32 “Parents want info - great turn out.” Feedback from colleague who attended workshop in response to “What is the most important think you learned from today’s workshop
33 What did students say? Skills learned ImprovisingJust talking to parentsConfidence boostReinforced that this is for all childrenLiked the 2 trainings – and the recap, just enough information.60-minute wrap up sessionProcess the training
34 Our thoughts on this workshop AdvantagesFuture thoughts and ideasCollaborative effortReinforcement of information on home visits, play groups and home visitsEfficiencyHome visitsConsultation with SLPParent support and networkingIncreased awareness and skills for studentsLanguage coachesParent leadersOther EO staffDay care providersIncreased partnershipsUniversitiesOther training centersCommunity agencies
35 Before you leave…. Thank you for your participation today! Take out your postcard from your white envelope of handoutsWrite your name and address on the labelWrite out a few thoughts on your postcard regardingHow you may use this information in your own settingIdentify potential collaborators
36 References & Resources Apel, K. & Masterson, J.J. (2001). Beyond baby talk. Roseville, CA: Prima Publishing. American Speech-Language-Hearing Association. (2008). Roles and Responsibilities of Speech-Language Pathologists in Early Intervention: Technical Report [Technical Report]. Available from American Speech-Language-Hearing Association (2006). Speech, language, and hearing milestones. DVD Bruder,M.B. & Dunst, C.J. (2005). Personnel preparation in recommended early intervention practices: Degree of emphasis across disciplines. Topics in Early Childhood Special Education, 25(1), Childress, D.C. (2004). Special instruction and natural environments. Infants and Young Children 17(2), Dougherty, D. & Paul, R. (2007). Talking on the go: Everyday activities to enhance speech and language development. American Speech- Language Hearing Association.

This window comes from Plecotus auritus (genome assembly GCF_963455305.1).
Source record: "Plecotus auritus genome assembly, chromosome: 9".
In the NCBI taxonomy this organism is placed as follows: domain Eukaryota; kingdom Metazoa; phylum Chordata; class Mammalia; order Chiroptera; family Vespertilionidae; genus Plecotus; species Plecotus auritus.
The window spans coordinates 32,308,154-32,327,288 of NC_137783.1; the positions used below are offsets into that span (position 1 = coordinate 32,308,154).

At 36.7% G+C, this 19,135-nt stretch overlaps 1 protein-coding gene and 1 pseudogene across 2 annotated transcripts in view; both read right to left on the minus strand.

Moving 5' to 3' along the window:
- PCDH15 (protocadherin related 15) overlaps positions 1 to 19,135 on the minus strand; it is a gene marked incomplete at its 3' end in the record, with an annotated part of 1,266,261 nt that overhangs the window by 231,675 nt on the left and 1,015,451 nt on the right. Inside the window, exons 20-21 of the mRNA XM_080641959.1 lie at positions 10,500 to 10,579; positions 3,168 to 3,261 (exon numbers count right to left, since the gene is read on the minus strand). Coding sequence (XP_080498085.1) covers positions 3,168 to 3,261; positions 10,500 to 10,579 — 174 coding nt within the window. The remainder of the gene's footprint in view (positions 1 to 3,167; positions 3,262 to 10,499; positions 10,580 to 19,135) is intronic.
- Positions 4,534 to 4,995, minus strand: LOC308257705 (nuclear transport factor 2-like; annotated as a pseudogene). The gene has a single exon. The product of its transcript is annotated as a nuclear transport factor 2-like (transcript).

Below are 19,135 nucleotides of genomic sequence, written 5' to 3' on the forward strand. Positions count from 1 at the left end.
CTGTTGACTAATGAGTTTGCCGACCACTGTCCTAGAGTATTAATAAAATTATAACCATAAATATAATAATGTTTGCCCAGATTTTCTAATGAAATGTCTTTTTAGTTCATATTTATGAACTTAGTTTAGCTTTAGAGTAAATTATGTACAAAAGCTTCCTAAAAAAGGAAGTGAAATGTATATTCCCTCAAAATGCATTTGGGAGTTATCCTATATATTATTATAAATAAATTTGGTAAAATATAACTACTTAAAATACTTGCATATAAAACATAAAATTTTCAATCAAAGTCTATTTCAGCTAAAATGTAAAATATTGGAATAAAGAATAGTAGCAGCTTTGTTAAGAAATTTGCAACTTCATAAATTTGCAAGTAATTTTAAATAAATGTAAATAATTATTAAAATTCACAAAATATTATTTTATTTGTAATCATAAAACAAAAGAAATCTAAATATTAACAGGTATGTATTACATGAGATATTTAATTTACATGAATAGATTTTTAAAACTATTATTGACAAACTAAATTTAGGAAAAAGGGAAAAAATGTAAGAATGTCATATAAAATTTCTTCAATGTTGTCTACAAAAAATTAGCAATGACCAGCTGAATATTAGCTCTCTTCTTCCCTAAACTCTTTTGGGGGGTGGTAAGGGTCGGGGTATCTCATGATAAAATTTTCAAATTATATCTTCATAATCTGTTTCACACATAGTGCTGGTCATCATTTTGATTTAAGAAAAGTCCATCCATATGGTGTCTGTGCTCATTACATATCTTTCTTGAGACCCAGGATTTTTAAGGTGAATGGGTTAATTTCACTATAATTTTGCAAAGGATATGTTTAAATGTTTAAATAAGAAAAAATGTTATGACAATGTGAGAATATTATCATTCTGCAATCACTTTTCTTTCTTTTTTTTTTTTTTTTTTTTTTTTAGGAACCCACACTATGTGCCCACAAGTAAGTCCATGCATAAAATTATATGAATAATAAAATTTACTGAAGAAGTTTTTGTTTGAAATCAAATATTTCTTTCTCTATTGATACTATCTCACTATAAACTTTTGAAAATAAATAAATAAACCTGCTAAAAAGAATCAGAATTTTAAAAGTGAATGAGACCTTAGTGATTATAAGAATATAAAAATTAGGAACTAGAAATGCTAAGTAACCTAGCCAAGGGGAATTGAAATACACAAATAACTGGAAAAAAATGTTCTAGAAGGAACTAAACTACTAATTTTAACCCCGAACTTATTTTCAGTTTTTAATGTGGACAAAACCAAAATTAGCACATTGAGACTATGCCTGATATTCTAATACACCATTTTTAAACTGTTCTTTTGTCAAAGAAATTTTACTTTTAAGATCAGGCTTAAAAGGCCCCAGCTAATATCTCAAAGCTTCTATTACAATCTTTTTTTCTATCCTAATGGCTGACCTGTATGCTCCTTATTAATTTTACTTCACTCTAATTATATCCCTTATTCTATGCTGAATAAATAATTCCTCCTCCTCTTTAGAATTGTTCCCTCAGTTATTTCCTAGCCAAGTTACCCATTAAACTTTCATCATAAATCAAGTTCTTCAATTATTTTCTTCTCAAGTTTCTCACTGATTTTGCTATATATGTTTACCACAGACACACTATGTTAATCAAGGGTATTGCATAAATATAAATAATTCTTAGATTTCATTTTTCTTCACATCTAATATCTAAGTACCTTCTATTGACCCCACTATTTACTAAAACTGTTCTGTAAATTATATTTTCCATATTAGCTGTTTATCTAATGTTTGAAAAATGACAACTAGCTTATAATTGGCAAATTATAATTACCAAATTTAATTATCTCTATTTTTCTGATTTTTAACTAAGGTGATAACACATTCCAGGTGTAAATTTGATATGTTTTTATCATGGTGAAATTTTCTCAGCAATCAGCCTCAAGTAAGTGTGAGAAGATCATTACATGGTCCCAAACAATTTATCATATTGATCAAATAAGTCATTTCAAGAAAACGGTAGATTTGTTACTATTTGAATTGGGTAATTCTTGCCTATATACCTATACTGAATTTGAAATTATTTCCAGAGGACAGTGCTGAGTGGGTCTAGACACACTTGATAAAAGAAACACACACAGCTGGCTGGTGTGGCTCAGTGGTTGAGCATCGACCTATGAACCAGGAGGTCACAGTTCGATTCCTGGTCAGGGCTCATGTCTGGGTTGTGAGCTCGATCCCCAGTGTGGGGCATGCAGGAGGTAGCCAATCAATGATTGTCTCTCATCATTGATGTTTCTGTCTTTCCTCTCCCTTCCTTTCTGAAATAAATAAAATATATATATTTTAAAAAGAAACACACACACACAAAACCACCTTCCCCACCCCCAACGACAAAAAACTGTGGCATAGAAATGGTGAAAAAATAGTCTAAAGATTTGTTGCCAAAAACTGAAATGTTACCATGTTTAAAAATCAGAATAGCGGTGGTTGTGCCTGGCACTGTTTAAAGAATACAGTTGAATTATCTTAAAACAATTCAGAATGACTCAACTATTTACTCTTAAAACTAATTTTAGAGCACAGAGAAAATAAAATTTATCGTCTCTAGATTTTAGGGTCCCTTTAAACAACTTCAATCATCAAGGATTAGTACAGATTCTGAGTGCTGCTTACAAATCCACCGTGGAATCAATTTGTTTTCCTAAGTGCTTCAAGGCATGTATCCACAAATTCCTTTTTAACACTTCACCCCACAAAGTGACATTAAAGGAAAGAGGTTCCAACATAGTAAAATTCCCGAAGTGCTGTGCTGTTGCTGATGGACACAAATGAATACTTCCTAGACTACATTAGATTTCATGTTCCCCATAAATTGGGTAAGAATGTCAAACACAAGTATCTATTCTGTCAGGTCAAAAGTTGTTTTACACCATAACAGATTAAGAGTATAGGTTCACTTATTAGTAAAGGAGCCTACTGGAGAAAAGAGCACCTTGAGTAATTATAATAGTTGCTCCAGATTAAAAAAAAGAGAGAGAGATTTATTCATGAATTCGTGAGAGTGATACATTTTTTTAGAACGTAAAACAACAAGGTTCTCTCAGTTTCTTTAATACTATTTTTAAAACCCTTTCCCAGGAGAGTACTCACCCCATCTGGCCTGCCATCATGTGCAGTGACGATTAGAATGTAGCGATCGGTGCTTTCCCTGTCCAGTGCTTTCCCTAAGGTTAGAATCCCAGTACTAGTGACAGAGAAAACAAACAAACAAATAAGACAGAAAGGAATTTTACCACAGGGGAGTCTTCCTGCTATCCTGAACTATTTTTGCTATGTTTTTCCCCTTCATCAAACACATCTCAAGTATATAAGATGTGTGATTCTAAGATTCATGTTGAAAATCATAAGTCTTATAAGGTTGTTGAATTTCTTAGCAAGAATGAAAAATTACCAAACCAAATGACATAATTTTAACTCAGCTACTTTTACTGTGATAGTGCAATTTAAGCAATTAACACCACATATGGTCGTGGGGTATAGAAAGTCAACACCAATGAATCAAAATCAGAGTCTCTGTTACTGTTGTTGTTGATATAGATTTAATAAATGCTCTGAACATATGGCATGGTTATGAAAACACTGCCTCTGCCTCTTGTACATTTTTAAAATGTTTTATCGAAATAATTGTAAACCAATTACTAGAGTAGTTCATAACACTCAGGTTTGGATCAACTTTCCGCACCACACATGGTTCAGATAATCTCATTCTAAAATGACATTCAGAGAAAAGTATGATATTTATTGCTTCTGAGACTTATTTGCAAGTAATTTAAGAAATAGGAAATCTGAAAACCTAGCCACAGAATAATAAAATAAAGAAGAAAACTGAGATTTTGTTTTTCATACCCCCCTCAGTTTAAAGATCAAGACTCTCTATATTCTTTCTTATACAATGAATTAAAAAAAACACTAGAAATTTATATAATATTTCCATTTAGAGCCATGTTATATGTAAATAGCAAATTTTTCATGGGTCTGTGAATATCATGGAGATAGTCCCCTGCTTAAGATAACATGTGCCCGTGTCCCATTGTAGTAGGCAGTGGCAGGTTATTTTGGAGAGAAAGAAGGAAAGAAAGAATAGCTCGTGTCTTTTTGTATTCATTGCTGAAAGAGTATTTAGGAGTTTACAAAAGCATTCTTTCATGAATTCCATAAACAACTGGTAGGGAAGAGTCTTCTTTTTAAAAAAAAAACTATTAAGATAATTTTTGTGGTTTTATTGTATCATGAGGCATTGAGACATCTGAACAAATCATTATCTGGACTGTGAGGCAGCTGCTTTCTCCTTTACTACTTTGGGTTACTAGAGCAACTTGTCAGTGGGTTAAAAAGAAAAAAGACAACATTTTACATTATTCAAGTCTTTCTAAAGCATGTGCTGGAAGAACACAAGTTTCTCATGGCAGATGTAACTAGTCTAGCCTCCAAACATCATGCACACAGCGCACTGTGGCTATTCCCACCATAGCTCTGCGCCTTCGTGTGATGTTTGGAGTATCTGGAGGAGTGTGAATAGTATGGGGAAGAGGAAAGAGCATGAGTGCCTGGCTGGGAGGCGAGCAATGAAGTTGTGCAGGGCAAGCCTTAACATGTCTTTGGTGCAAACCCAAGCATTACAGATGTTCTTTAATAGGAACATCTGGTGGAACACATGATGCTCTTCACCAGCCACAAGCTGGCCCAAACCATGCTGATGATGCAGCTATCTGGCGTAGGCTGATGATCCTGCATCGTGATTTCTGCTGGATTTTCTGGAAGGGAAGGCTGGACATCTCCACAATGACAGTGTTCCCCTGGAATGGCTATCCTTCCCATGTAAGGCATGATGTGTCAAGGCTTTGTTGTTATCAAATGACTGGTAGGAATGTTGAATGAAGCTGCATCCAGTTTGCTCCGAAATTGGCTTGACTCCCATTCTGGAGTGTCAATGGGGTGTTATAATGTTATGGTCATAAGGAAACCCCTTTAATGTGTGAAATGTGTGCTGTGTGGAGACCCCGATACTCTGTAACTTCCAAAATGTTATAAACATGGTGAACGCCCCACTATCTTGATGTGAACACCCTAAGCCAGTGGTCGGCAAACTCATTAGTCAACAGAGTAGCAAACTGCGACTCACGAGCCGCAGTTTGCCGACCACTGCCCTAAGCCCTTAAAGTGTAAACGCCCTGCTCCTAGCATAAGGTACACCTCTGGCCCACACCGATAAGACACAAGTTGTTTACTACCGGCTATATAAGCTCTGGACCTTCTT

37 References & Resources Talaris Institute (2008). Look who’s talking! Babbling babies are learning how to make sounds! Research Spotlight, Parenting Counts. Talaris Institute (2008). Talking to baby: The magical sounds of “parentese” make it the preferred language for babies. Research Spotlight, Parenting Counts. Talaris Institute (2008). What a chatterbox! Learning new words can happen quickly! Research Spotlight, Parenting Counts. Talaris Research Institute (2005). It’s a wabbit! Rhymes and songs help children learn the sounds of words. Research Spotlight. Talaris Research Institute (2005). Look who’s talking: Babbling babies are learning how to use their lips, tongues, mouths and jaws to make sounds before they make words. Research Spotlight. Van Kleeck, A., Schwarz, A.L., Fey, M., Kaiser, A., Miller, J. & Weitzman, E. (in press). Should we use telegraphic or grammatical input with children in the early stages of language development who have language impairment? A meta-analysis of the research and expert opinion. Journal of Speech- Language Pathology.